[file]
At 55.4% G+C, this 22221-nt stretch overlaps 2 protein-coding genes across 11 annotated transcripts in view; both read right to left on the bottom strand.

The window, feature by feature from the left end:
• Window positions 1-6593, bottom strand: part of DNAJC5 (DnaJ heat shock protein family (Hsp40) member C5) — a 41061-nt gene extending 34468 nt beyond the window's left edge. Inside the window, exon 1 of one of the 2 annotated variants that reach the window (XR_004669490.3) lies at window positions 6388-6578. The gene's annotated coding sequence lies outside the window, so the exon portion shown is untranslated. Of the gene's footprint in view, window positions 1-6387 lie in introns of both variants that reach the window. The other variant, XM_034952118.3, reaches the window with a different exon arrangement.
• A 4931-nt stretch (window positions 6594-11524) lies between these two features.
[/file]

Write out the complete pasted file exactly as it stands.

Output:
At 55.4% G+C, this 22221-nt stretch overlaps 2 protein-coding genes across 11 annotated transcripts in view; both read right to left on the bottom strand.

The window, feature by feature from the left end:
• Window positions 1-6593, bottom strand: part of DNAJC5 (DnaJ heat shock protein family (Hsp40) member C5) — a 41061-nt gene extending 34468 nt beyond the window's left edge. Inside the window, exon 1 of one of the 2 annotated variants that reach the window (XR_004669490.3) lies at window positions 6388-6578. The gene's annotated coding sequence lies outside the window, so the exon portion shown is untranslated. Of the gene's footprint in view, window positions 1-6387 lie in introns of both variants that reach the window. The other variant, XM_034952118.3, reaches the window with a different exon arrangement.
• A 4931-nt stretch (window positions 6594-11524) lies between these two features.